According to Jim Reeves of the Fort Worth Star-Telegram, former Rangers communications director Gregg Elkin is the new vice president of communications with the Chicago Fire of Major League Soccer.
Noteworthy from White Sox camp: in two starts, John Danks has allowed three runs (one earned: 1.80 ERA) on five hits and a walk in five innings; in a start against Arizona, Nick Masset (who is out of options and came to camp having lost 25 pounds) fired three scoreless innings, scattering three hits and a walk while fanning one; and non-roster invite Jason Bourgeois, battling for a utility infield spot, is 7 for 13 (.538/.600/.769) with three doubles, three RBI, and five runs scored.
Speaking of the White Sox, and former Rangers, Gabe Kapler made his Rangers debut on April 3, 2000, having arrived over the winter from Detroit in the Juan Gonzalez trade. In that game, which was the opener for Texas and Chicago, Kapler made a huge splash, blasting two home runs, adding a single, driving in three runs and scoring three times in the Rangers’ 10-4 win.
We all know that Kapler’s career never lived up to the promise of his Rangers debut, and what we should take from the lesson of April 3, 2000 is that we ought to tap the brakes on Josh Hamilton’s 7 for 11 start as a Ranger.
Nah. Never mind. Floor it.
When I was a kid, probably closer to Erica’s age than Max’s, Nolan Ryan and Paul Molitor were on a short list of players who made me want to be a baseball player myself.
Checking this morning, I learned that Ryan and Molitor each had the best age-39 seasons in the history of the game in several categories.
Hope I’m never too old to look to the Great Game for inspiration.
The Newberg Report’s number one Rangers prospect stepped up to the plate in the top of the third this afternoon, with Jason Botts measuring his lead off of third base and Jarrod Saltalamacchia off of second. As Chris Davis settled in against righthander Matt Peterson, with John Mayberry Jr. waiting on deck, maybe Jon Daniels sat in the stands imagining what things might look like in Arlington in a couple years. Maybe it crossed the minds of Eric Nadel and Victor Rojas in the booth. Or yours, as you listened at home.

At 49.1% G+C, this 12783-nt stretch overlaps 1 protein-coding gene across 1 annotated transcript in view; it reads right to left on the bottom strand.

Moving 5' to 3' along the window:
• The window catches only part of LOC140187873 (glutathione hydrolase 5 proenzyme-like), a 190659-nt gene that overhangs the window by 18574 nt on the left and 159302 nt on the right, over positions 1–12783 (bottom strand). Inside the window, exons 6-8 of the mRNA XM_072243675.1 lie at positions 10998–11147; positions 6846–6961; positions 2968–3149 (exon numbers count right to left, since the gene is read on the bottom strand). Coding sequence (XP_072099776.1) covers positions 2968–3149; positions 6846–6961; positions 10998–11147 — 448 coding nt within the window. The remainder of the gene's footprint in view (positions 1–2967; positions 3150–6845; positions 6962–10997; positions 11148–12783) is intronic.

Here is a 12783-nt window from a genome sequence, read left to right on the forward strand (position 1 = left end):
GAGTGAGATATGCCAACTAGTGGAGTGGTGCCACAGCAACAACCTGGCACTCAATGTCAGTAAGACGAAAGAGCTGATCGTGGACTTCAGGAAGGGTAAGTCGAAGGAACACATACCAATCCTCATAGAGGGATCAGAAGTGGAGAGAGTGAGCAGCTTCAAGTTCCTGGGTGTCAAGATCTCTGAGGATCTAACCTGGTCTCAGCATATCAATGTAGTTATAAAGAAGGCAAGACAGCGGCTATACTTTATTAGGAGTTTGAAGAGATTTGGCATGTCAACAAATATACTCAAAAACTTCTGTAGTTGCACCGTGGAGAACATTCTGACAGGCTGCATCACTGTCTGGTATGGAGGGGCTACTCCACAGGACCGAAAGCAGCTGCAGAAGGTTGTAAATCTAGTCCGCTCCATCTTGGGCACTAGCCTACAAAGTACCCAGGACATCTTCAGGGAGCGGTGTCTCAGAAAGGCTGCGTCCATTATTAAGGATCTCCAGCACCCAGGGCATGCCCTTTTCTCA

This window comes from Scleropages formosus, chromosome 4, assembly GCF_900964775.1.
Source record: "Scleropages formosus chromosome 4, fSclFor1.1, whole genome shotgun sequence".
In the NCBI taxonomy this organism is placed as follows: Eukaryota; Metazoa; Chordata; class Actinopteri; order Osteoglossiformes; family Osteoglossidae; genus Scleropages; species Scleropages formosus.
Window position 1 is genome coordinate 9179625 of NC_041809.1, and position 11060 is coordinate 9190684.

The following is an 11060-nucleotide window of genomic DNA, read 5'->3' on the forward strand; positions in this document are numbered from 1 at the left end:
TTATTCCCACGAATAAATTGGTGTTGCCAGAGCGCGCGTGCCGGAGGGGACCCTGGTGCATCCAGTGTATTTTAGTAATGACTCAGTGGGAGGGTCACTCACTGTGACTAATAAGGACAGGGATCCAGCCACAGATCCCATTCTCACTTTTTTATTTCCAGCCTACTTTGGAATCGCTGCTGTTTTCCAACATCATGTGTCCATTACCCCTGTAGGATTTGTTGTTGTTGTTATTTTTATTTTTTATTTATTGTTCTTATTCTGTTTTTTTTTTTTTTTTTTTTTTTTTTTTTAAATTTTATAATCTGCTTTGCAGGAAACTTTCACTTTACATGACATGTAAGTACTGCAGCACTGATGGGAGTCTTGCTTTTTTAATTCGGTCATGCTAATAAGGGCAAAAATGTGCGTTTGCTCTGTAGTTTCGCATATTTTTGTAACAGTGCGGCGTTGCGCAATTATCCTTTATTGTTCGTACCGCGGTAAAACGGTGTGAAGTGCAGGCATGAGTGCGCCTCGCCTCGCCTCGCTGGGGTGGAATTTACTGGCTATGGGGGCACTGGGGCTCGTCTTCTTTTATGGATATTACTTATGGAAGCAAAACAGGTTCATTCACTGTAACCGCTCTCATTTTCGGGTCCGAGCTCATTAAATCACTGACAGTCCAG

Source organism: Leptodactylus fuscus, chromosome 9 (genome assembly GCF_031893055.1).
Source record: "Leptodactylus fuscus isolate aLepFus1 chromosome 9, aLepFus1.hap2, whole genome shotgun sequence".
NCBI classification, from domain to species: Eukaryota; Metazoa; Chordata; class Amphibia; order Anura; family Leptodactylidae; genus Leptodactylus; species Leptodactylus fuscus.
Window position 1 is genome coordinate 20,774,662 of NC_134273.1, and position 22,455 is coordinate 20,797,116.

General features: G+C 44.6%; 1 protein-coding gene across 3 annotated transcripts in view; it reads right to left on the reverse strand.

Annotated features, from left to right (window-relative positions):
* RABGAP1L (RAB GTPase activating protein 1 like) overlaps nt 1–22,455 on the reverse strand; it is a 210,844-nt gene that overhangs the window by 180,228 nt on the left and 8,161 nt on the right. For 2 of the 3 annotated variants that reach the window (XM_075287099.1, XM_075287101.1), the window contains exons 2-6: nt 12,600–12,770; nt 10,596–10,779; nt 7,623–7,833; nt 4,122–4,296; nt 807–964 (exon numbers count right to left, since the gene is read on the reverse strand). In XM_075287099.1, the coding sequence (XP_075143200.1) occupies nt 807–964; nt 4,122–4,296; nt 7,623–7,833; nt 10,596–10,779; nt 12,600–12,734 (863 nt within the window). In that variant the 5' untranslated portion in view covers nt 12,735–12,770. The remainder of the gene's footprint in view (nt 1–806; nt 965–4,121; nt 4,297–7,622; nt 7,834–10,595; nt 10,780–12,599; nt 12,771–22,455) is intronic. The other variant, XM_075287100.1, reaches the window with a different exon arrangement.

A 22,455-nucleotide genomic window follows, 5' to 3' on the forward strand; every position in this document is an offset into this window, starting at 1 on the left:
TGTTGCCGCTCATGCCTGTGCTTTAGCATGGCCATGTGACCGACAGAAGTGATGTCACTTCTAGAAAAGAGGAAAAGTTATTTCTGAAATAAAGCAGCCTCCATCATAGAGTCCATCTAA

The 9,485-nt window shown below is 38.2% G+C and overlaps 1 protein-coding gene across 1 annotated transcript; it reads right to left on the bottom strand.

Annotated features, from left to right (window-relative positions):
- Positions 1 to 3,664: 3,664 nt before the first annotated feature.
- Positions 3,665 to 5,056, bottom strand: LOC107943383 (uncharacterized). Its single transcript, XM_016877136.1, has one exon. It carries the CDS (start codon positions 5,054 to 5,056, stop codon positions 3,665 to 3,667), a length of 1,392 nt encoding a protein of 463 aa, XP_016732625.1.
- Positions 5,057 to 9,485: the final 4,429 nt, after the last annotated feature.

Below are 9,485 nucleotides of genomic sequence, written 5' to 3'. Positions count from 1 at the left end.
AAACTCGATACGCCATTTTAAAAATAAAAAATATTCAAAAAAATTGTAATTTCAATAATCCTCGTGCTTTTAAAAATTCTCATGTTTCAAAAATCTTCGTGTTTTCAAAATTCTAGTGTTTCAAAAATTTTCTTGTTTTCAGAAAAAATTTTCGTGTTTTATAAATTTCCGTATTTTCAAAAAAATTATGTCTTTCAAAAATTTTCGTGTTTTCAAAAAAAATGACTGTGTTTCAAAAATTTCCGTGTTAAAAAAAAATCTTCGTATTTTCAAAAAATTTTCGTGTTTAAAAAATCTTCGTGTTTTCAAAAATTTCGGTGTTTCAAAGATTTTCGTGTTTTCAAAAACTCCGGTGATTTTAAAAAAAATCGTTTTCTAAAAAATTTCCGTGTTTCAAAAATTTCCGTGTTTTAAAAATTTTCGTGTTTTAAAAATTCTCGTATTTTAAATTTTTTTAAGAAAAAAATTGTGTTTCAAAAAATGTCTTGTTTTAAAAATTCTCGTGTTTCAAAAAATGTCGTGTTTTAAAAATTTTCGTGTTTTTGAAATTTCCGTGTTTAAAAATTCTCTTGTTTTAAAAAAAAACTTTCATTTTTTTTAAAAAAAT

Ron Washington, whose job it is to win today, tomorrow, and the next day, was probably thinking about how any number of those four guys – who together look as much like an NFL defensive line as they do four hitters who have each been considered at some point as a possible factor at first base – could help him do that in 2008, if not in one month.
When Davis turned a Peterson pitch around, going opposite field atomically and clearing the fence to open up a 5-1 Rangers lead, as he trotted home in the direction of an awaiting Botts and Saltalamacchia and Mayberry, not to mention Daniels sitting near the first base dugout, and Washington just in front of it, the look on his face was that of a man who had simply done his job. But you can bet that inside, even if disguised by his calm exterior, Chris Davis, the Longview native and childhood Rangers fan who just two years ago was hitting junior college pitching in Corsicana, was screaming “KICK ***” . . . .
And I’m guessing Daniels was too, and so was Washington, maybe even as much as a lot of us were.
(AP Photo/Charlie Riedel)
The future’s getting enticingly closer.
Josh Hamilton made his Rangers debut on Wednesday and played again on Thursday, going 3 for 6 with a double and triple in the two games, driving in three runs.
He sat out on Friday, which incidentally is when Edinson Volquez debuted for Cincinnati 2,200 miles away, getting the assignment to pitch the third and fourth innings in Sarasota against Tampa Bay, a club he’s never faced (and whom he won’t face when it counts in 2008 unless the Reds and Rays hook up in the World Series). He retired his first five batters but, one out away from finishing his day perfectly, he failed to get any of the next four Rays out, drilling Jonny Gomes, serving up an Evan Longoria double, walking Jason Bartlett, and yielding a Shawn Riggans single, which prompted manager Dusty Baker to come get the ball.